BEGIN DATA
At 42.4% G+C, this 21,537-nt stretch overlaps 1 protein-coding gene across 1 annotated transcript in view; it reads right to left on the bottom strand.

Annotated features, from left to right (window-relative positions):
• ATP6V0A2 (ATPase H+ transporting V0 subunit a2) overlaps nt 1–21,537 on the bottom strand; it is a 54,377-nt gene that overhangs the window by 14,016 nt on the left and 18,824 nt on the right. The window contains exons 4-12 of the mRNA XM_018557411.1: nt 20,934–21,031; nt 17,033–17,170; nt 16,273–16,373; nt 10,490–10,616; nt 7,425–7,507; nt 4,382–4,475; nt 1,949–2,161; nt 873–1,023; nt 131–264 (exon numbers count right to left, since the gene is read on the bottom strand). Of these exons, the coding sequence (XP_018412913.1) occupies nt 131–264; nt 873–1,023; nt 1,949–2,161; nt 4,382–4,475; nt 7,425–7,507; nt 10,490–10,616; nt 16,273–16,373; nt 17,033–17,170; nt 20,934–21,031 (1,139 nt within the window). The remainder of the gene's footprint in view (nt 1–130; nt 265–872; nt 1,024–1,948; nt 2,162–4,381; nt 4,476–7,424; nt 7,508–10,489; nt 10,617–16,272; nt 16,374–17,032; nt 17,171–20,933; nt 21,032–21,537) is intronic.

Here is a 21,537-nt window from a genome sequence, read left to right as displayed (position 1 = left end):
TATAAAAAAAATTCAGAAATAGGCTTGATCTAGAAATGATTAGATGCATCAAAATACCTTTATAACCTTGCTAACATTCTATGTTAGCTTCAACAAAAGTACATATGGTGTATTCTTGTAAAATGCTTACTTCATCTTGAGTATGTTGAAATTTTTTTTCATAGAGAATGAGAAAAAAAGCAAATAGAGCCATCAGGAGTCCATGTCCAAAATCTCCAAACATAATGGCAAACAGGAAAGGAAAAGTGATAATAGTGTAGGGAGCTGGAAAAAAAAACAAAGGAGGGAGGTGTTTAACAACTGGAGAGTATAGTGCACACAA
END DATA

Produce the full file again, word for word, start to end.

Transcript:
At 42.4% G+C, this 21,537-nt stretch overlaps 1 protein-coding gene across 1 annotated transcript in view; it reads right to left on the bottom strand.

Annotated features, from left to right (window-relative positions):
• ATP6V0A2 (ATPase H+ transporting V0 subunit a2) overlaps nt 1–21,537 on the bottom strand; it is a 54,377-nt gene that overhangs the window by 14,016 nt on the left and 18,824 nt on the right. The window contains exons 4-12 of the mRNA XM_018557411.1: nt 20,934–21,031; nt 17,033–17,170; nt 16,273–16,373; nt 10,490–10,616; nt 7,425–7,507; nt 4,382–4,475; nt 1,949–2,161; nt 873–1,023; nt 131–264 (exon numbers count right to left, since the gene is read on the bottom strand). Of these exons, the coding sequence (XP_018412913.1) occupies nt 131–264; nt 873–1,023; nt 1,949–2,161; nt 4,382–4,475; nt 7,425–7,507; nt 10,490–10,616; nt 16,273–16,373; nt 17,033–17,170; nt 20,934–21,031 (1,139 nt within the window). The remainder of the gene's footprint in view (nt 1–130; nt 265–872; nt 1,024–1,948; nt 2,162–4,381; nt 4,476–7,424; nt 7,508–10,489; nt 10,617–16,272; nt 16,374–17,032; nt 17,171–20,933; nt 21,032–21,537) is intronic.

Here is a 21,537-nt window from a genome sequence, read left to right as displayed (position 1 = left end):
TATAAAAAAAATTCAGAAATAGGCTTGATCTAGAAATGATTAGATGCATCAAAATACCTTTATAACCTTGCTAACATTCTATGTTAGCTTCAACAAAAGTACATATGGTGTATTCTTGTAAAATGCTTACTTCATCTTGAGTATGTTGAAATTTTTTTTCATAGAGAATGAGAAAAAAAGCAAATAGAGCCATCAGGAGTCCATGTCCAAAATCTCCAAACATAATGGCAAACAGGAAAGGAAAAGTGATAATAGTGTAGGGAGCTGGAAAAAAAAACAAAGGAGGGAGGTGTTTAACAACTGGAGAGTATAGTGCACACAA